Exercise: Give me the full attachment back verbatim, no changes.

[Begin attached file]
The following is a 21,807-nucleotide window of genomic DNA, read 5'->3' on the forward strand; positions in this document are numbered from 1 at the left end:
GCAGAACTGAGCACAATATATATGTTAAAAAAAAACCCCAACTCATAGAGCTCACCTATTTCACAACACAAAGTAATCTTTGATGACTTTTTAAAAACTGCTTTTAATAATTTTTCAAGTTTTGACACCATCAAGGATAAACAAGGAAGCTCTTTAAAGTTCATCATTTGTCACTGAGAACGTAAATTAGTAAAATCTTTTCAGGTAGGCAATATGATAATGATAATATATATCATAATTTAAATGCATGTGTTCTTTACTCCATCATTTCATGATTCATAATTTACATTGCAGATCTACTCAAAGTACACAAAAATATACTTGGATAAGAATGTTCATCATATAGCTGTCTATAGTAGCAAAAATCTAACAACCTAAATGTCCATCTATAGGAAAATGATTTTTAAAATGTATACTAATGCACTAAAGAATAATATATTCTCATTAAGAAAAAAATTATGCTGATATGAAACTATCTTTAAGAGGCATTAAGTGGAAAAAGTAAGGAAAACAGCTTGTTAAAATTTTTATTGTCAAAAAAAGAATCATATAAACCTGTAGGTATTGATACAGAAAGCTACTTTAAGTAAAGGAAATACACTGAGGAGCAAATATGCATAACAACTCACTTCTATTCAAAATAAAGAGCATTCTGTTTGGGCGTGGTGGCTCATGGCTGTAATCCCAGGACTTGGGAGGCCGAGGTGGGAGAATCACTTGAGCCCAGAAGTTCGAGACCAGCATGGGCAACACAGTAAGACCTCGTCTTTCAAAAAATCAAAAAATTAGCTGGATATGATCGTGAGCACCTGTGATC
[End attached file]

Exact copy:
The following is a 21,807-nucleotide window of genomic DNA, read 5'->3' on the forward strand; positions in this document are numbered from 1 at the left end:
GCAGAACTGAGCACAATATATATGTTAAAAAAAAACCCCAACTCATAGAGCTCACCTATTTCACAACACAAAGTAATCTTTGATGACTTTTTAAAAACTGCTTTTAATAATTTTTCAAGTTTTGACACCATCAAGGATAAACAAGGAAGCTCTTTAAAGTTCATCATTTGTCACTGAGAACGTAAATTAGTAAAATCTTTTCAGGTAGGCAATATGATAATGATAATATATATCATAATTTAAATGCATGTGTTCTTTACTCCATCATTTCATGATTCATAATTTACATTGCAGATCTACTCAAAGTACACAAAAATATACTTGGATAAGAATGTTCATCATATAGCTGTCTATAGTAGCAAAAATCTAACAACCTAAATGTCCATCTATAGGAAAATGATTTTTAAAATGTATACTAATGCACTAAAGAATAATATATTCTCATTAAGAAAAAAATTATGCTGATATGAAACTATCTTTAAGAGGCATTAAGTGGAAAAAGTAAGGAAAACAGCTTGTTAAAATTTTTATTGTCAAAAAAAGAATCATATAAACCTGTAGGTATTGATACAGAAAGCTACTTTAAGTAAAGGAAATACACTGAGGAGCAAATATGCATAACAACTCACTTCTATTCAAAATAAAGAGCATTCTGTTTGGGCGTGGTGGCTCATGGCTGTAATCCCAGGACTTGGGAGGCCGAGGTGGGAGAATCACTTGAGCCCAGAAGTTCGAGACCAGCATGGGCAACACAGTAAGACCTCGTCTTTCAAAAAATCAAAAAATTAGCTGGATATGATCGTGAGCACCTGTGATC